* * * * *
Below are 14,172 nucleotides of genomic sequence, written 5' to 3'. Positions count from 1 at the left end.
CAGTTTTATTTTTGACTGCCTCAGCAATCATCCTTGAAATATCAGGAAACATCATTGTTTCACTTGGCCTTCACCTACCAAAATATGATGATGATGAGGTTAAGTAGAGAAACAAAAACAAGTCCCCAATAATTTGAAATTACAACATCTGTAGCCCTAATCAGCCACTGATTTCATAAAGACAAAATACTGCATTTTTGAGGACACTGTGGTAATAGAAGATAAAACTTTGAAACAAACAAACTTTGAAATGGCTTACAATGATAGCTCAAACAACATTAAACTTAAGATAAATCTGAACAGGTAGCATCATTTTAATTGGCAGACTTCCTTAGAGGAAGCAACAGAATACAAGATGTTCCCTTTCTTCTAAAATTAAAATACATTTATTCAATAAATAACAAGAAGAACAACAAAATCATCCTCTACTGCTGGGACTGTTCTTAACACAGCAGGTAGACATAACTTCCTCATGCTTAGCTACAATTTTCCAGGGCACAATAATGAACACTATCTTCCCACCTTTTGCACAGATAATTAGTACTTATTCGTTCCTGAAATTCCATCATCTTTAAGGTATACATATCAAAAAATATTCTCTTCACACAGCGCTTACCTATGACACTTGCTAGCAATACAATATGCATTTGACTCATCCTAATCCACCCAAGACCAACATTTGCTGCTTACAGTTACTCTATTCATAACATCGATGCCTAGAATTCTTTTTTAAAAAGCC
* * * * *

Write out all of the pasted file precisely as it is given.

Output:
Below are 14,172 nucleotides of genomic sequence, written 5' to 3'. Positions count from 1 at the left end.
CAGTTTTATTTTTGACTGCCTCAGCAATCATCCTTGAAATATCAGGAAACATCATTGTTTCACTTGGCCTTCACCTACCAAAATATGATGATGATGAGGTTAAGTAGAGAAACAAAAACAAGTCCCCAATAATTTGAAATTACAACATCTGTAGCCCTAATCAGCCACTGATTTCATAAAGACAAAATACTGCATTTTTGAGGACACTGTGGTAATAGAAGATAAAACTTTGAAACAAACAAACTTTGAAATGGCTTACAATGATAGCTCAAACAACATTAAACTTAAGATAAATCTGAACAGGTAGCATCATTTTAATTGGCAGACTTCCTTAGAGGAAGCAACAGAATACAAGATGTTCCCTTTCTTCTAAAATTAAAATACATTTATTCAATAAATAACAAGAAGAACAACAAAATCATCCTCTACTGCTGGGACTGTTCTTAACACAGCAGGTAGACATAACTTCCTCATGCTTAGCTACAATTTTCCAGGGCACAATAATGAACACTATCTTCCCACCTTTTGCACAGATAATTAGTACTTATTCGTTCCTGAAATTCCATCATCTTTAAGGTATACATATCAAAAAATATTCTCTTCACACAGCGCTTACCTATGACACTTGCTAGCAATACAATATGCATTTGACTCATCCTAATCCACCCAAGACCAACATTTGCTGCTTACAGTTACTCTATTCATAACATCGATGCCTAGAATTCTTTTTTAAAAAGCC